Sophie and I went back to her desk to wait for the light bulb. I told her what had happened to me a few days earlier. First a guy came to my desk to hang a sign on my cubicle. The sign had my name on it. Then five minutes later another guy came, removed the sign, and told  me that they were transferring me to another desk. An hour after that, they moved me back to my old desk and re-hung the sign after they realized they had made a mistake.

“They kept on asking me, ‘Are you David?’ ”

The men are bumblers at this company; they are children, boys.

Sophie’s face fell a little. “You’re just here for a few weeks. Imagine working here day in and day out for years.

Sophie is a lifer. She throws everything she has into into her job, working late almost every night, thinking herself heroic, though no one who matters ever seems to notice her devotion.

Just then a maintenance guy appeared holding a work order.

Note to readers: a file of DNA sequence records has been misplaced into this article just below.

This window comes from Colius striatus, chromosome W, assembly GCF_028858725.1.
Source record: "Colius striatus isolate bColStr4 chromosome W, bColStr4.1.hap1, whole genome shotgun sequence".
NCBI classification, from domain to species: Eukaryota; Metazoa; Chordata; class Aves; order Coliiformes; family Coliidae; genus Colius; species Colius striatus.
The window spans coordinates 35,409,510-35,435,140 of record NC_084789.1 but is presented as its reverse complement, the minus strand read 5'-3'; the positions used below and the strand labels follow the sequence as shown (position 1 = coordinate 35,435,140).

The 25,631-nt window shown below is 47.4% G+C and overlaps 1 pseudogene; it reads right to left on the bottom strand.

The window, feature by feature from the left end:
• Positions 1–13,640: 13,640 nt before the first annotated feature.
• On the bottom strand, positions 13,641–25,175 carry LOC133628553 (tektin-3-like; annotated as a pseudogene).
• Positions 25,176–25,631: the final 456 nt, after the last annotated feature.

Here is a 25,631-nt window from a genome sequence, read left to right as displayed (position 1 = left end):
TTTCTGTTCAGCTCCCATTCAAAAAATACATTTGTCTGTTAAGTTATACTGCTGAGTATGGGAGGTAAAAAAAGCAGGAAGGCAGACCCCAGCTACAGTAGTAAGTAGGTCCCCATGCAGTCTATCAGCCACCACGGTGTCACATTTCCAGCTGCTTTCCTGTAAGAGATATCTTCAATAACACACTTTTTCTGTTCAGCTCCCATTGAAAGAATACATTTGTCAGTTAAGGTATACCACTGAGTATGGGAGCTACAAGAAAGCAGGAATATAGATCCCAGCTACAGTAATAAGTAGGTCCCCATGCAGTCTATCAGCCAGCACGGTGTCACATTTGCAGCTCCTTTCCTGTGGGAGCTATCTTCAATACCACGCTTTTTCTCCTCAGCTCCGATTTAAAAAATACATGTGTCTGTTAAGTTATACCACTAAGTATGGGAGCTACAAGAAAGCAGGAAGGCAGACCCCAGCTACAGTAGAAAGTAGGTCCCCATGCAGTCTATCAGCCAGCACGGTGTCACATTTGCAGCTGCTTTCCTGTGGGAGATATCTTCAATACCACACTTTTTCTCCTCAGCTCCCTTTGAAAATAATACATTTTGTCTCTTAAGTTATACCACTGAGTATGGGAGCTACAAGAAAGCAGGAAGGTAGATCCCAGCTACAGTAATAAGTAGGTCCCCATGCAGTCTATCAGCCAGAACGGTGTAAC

“Are you David?”

With my new light bulb in hand, I began to head back to my cube on the 15th floor. I had lots to do, like design a website for an anti-psychotic drug.

On the way to the elevator, I passed the offices of the Den Mothers, those senior people who were once like the young hot ad babes who populate the cubicles. The Den Mothers have gone beyond that. Now, secure in their private offices, they have dressed up their spaces with oriental rugs and fancy lamps and artwork. And they don’t wear the high fashions that the younger ones do. They’ve settled into a casual kind of comfort clothing. Some wear necklaces of wooden beads, like aging poets. It always surprises me to see these little living rooms they’ve created in the heart of Midtown.

But I get it. They come here every day, after all. They work all hours. Pharmaceutical advertising is their life. And this is their home.

November 15, 2009

Lesbians on the F Train